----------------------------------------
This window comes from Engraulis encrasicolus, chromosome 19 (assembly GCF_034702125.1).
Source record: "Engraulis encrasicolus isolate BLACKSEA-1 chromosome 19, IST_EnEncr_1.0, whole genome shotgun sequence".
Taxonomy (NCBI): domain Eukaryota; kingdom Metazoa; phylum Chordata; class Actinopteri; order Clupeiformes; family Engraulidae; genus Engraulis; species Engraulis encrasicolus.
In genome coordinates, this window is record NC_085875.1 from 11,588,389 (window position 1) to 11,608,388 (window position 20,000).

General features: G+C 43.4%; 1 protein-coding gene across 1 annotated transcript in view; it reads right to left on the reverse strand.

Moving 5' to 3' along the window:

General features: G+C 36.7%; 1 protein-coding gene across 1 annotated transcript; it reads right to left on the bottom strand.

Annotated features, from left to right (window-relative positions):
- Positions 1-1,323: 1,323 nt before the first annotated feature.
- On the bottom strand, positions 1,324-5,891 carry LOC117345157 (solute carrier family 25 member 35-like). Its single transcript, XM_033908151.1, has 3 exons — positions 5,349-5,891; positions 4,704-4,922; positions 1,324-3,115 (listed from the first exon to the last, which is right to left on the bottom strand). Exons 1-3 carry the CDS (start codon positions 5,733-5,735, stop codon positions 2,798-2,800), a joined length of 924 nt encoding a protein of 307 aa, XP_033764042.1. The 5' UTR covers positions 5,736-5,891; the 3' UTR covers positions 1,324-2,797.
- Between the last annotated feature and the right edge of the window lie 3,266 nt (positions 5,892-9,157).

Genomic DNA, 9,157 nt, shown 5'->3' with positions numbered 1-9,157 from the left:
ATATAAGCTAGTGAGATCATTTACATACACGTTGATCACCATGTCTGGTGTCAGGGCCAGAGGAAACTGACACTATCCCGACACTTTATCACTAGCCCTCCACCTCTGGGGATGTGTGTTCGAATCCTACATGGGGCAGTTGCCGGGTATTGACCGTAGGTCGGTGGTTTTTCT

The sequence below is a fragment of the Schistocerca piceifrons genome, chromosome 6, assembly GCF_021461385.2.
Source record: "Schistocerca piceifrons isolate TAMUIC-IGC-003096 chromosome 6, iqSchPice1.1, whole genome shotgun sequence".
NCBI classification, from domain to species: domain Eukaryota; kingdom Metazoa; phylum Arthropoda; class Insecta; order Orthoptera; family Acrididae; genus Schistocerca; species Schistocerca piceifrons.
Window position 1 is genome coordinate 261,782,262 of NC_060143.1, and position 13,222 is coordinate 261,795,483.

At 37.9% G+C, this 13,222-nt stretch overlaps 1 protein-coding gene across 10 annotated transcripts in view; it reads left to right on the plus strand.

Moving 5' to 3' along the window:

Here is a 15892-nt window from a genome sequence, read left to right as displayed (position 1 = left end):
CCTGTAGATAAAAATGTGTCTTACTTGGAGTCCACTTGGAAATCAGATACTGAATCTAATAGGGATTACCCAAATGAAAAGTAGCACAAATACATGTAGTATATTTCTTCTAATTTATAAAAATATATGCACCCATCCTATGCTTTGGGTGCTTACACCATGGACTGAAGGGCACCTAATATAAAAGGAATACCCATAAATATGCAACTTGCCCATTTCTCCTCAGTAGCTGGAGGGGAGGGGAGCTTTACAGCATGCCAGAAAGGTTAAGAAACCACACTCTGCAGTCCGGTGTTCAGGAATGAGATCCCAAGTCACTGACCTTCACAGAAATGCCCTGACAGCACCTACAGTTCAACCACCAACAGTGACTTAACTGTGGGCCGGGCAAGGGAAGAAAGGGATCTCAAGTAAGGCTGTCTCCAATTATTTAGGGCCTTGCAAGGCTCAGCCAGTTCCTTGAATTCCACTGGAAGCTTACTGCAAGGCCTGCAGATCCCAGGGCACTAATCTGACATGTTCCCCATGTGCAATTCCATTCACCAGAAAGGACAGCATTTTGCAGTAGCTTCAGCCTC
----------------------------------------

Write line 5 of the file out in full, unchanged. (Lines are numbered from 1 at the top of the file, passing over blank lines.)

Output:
General features: G+C 43.4%; 1 protein-coding gene across 1 annotated transcript in view; it reads right to left on the reverse strand.